Inside, there's a smaller-diameter (15-inch) steering wheel from Corvette Central that's right at home. Also finding a new home was a set of Dakota Digital gauges in the '62's original dash locations, as well as a Custom Autosound system that makes use of the OEM speaker location for a dual-cone speaker. New repro upholstery and a carpet set from Auto Custom Carpets completed the cabin's refit.
In all, the restoration-and-upgrade project took about a year. Gerald uses the '62 for fun drives, as well as taking it to shows and cruise-ins.
The '62 shares a garage with three '67 Sting Rays. The last C1s and C2s are Gerald's favorites. "It's one I wished I could have had back then," he says. "You know how it is, sometimes you just have to wait." But he isn't waiting to upgrade at least one of his midyears. "I've got the 'Street Shot' frame up under it, but I'm running a big-block, aluminum-head ZZ454 with Tri-Power in it. It looks almost factory original. To most people, this car will look original. To those that really know, they'll see the A-arms and stuff like that and know that it's an aftermarket frame." He's putting a Tremec five-speed and a Dana 44 rearend in the car, as well as big disc brakes all around.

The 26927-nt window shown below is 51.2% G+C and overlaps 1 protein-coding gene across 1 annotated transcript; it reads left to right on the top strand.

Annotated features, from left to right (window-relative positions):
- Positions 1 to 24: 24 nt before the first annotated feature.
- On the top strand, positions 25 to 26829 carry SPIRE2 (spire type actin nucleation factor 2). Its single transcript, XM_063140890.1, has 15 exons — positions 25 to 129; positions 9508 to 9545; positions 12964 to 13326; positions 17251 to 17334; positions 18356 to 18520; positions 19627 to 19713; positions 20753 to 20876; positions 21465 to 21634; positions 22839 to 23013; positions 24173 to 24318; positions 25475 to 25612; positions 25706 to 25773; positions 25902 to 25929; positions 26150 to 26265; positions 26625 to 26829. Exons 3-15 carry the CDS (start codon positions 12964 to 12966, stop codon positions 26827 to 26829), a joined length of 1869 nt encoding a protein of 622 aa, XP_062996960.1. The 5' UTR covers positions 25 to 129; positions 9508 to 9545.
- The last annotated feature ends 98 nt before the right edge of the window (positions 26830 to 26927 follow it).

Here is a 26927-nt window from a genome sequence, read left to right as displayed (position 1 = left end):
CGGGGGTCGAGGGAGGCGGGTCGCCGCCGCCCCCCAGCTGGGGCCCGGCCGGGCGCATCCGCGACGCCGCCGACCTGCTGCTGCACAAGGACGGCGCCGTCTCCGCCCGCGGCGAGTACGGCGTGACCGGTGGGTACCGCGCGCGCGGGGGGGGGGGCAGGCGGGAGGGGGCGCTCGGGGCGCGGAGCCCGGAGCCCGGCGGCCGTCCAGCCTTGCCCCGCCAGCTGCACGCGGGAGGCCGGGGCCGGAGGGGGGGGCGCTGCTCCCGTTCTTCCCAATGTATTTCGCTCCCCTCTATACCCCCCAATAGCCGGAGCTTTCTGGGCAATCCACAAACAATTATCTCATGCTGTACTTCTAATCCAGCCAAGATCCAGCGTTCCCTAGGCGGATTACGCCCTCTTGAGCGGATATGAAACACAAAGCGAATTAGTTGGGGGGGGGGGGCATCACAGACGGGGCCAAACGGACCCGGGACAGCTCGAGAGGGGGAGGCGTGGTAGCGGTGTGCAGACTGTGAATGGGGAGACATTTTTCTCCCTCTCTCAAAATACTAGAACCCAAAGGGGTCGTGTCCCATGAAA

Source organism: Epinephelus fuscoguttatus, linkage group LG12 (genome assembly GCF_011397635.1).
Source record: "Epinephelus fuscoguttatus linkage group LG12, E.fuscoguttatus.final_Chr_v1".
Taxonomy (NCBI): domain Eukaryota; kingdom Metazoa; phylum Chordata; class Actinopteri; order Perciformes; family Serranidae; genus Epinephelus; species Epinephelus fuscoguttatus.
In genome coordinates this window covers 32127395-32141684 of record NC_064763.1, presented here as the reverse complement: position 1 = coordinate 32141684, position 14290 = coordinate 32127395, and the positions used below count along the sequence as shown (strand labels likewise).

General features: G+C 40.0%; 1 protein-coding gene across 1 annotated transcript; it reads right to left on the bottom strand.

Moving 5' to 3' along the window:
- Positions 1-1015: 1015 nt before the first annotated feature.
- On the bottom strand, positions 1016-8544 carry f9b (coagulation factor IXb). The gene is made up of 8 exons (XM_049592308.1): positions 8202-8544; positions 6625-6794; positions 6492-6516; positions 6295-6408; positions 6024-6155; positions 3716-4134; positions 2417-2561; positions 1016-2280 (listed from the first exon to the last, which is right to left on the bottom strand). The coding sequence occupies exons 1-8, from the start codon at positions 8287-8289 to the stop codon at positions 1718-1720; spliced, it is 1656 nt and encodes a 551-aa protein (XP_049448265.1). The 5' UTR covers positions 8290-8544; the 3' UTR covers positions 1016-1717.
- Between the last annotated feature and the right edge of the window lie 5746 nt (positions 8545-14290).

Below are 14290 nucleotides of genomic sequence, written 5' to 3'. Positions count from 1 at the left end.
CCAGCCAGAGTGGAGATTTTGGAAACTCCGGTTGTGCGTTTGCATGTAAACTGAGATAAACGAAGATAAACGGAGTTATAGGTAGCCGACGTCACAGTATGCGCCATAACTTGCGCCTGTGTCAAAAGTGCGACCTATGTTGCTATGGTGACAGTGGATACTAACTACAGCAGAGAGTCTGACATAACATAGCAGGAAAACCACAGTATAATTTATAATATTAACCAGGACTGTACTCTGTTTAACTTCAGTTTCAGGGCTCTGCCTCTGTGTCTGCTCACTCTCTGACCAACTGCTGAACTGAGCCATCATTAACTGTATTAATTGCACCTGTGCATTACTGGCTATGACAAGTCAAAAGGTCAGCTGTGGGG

Upgrading the brakes, as well as the steering, are the best things that anyone looking to build or restore a Corvette can do, according to Gerald, who says that the original parts-especially the steering-can cause lots of trouble. "You've got so much linkage, and you get a little play here and there, and it compounds. Before you know it, you're all over the place with it."